Speaking on Thursday, Medvedev, who won the US Open last year, addressed the situation in his home country after winning his match in Mexico, saying he is "all for peace."
"In this moment, you understand that tennis sometimes is not that important," he said.
He continued, "By being a tennis player, I want to promote peace all over the world. We play in so many different countries. I've been in so many countries as a junior and as a pro. It's just not easy to hear all this news."
On Friday, Andrey Rublev also advocated for peace, writing "No war please" on the camera after his win. Writing on the lens is a common practice after tennis matches.
The day before, on Thursday, the No. 7 player in the world explained his stance in an interview after his match.
"In these moments you realize that my match is not important. It's not about my match, how it affects me. Because what's happening is much more terrible," Rublev said. "You realize how important it is to have peace in the world and to respect each other no matter what and to be united.... We should take care of our earth and of each other. This is the most important thing."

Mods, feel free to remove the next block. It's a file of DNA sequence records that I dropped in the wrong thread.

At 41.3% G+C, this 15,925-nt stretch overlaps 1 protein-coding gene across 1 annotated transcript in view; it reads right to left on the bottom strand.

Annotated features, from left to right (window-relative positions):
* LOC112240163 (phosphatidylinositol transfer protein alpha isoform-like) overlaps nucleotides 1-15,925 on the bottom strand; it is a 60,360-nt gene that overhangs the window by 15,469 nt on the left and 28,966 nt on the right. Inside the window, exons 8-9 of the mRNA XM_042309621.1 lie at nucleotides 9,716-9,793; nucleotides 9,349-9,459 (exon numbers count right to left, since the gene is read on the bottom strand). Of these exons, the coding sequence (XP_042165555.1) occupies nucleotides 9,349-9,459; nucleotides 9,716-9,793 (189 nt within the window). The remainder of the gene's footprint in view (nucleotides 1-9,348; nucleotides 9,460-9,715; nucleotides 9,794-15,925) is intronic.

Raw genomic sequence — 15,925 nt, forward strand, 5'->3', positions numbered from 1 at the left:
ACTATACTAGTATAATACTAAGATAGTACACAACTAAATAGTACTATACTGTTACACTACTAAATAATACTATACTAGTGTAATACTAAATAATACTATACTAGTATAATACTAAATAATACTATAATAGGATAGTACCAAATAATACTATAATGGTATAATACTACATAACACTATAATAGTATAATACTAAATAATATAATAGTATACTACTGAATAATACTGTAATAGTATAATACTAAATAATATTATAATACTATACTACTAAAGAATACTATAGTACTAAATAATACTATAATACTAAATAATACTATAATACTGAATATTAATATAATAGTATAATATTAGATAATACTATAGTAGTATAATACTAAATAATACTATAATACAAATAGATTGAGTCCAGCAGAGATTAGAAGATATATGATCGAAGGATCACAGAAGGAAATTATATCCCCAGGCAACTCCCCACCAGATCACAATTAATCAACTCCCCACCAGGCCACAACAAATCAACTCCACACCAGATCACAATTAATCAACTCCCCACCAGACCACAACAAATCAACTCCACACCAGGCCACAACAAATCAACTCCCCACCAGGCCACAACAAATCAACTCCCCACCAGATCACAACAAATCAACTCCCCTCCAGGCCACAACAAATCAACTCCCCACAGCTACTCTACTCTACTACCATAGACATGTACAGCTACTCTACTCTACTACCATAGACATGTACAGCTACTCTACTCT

Russian and Ukrainian athletes across other sports have spoken up in recent days, too.
Fyodor Smolov, a Russian soccer player who has been capped 45 times by the national team, posted a black screen to Instagram on Thursday, with the caption "No to war," along with emojis of a broken heart and a Ukrainian flag.
All this comes after Russia's assault on Ukraine, which began on Thursday and has spread across the country. Russian forces have attacked by land, sea and air, and are currently battling for control of Ukraine's capital, Kyiv.